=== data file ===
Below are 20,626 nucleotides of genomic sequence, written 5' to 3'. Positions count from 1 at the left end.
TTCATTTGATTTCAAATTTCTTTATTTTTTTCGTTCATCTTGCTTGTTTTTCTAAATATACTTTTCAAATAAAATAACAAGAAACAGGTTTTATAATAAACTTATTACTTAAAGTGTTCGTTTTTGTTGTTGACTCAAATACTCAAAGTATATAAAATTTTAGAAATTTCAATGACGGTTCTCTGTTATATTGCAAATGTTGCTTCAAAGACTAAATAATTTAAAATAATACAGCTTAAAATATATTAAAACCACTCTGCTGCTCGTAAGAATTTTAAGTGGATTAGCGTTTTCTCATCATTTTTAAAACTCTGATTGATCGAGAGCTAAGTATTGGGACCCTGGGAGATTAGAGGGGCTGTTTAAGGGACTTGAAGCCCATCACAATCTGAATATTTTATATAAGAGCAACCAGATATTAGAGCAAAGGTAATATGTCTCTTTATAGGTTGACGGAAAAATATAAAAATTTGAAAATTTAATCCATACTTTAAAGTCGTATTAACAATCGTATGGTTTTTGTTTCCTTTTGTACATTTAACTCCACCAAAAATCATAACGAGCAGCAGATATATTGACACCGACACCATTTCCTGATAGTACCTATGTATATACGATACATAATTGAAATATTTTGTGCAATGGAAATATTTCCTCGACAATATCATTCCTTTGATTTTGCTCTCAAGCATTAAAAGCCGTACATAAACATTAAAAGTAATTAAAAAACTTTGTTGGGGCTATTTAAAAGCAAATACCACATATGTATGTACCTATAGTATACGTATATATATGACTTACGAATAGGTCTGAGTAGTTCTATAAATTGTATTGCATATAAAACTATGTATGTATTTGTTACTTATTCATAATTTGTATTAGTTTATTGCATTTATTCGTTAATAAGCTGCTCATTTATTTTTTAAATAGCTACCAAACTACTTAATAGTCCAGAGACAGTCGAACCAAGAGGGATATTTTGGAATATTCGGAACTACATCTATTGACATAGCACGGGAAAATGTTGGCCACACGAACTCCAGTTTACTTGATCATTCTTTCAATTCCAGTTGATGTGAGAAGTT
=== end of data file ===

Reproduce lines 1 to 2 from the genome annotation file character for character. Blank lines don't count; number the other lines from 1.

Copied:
Below are 20,626 nucleotides of genomic sequence, written 5' to 3'. Positions count from 1 at the left end.
TTCATTTGATTTCAAATTTCTTTATTTTTTTCGTTCATCTTGCTTGTTTTTCTAAATATACTTTTCAAATAAAATAACAAGAAACAGGTTTTATAATAAACTTATTACTTAAAGTGTTCGTTTTTGTTGTTGACTCAAATACTCAAAGTATATAAAATTTTAGAAATTTCAATGACGGTTCTCTGTTATATTGCAAATGTTGCTTCAAAGACTAAATAATTTAAAATAATACAGCTTAAAATATATTAAAACCACTCTGCTGCTCGTAAGAATTTTAAGTGGATTAGCGTTTTCTCATCATTTTTAAAACTCTGATTGATCGAGAGCTAAGTATTGGGACCCTGGGAGATTAGAGGGGCTGTTTAAGGGACTTGAAGCCCATCACAATCTGAATATTTTATATAAGAGCAACCAGATATTAGAGCAAAGGTAATATGTCTCTTTATAGGTTGACGGAAAAATATAAAAATTTGAAAATTTAATCCATACTTTAAAGTCGTATTAACAATCGTATGGTTTTTGTTTCCTTTTGTACATTTAACTCCACCAAAAATCATAACGAGCAGCAGATATATTGACACCGACACCATTTCCTGATAGTACCTATGTATATACGATACATAATTGAAATATTTTGTGCAATGGAAATATTTCCTCGACAATATCATTCCTTTGATTTTGCTCTCAAGCATTAAAAGCCGTACATAAACATTAAAAGTAATTAAAAAACTTTGTTGGGGCTATTTAAAAGCAAATACCACATATGTATGTACCTATAGTATACGTATATATATGACTTACGAATAGGTCTGAGTAGTTCTATAAATTGTATTGCATATAAAACTATGTATGTATTTGTTACTTATTCATAATTTGTATTAGTTTATTGCATTTATTCGTTAATAAGCTGCTCATTTATTTTTTAAATAGCTACCAAACTACTTAATAGTCCAGAGACAGTCGAACCAAGAGGGATATTTTGGAATATTCGGAACTACATCTATTGACATAGCACGGGAAAATGTTGGCCACACGAACTCCAGTTTACTTGATCATTCTTTCAATTCCAGTTGATGTGAGAAGTT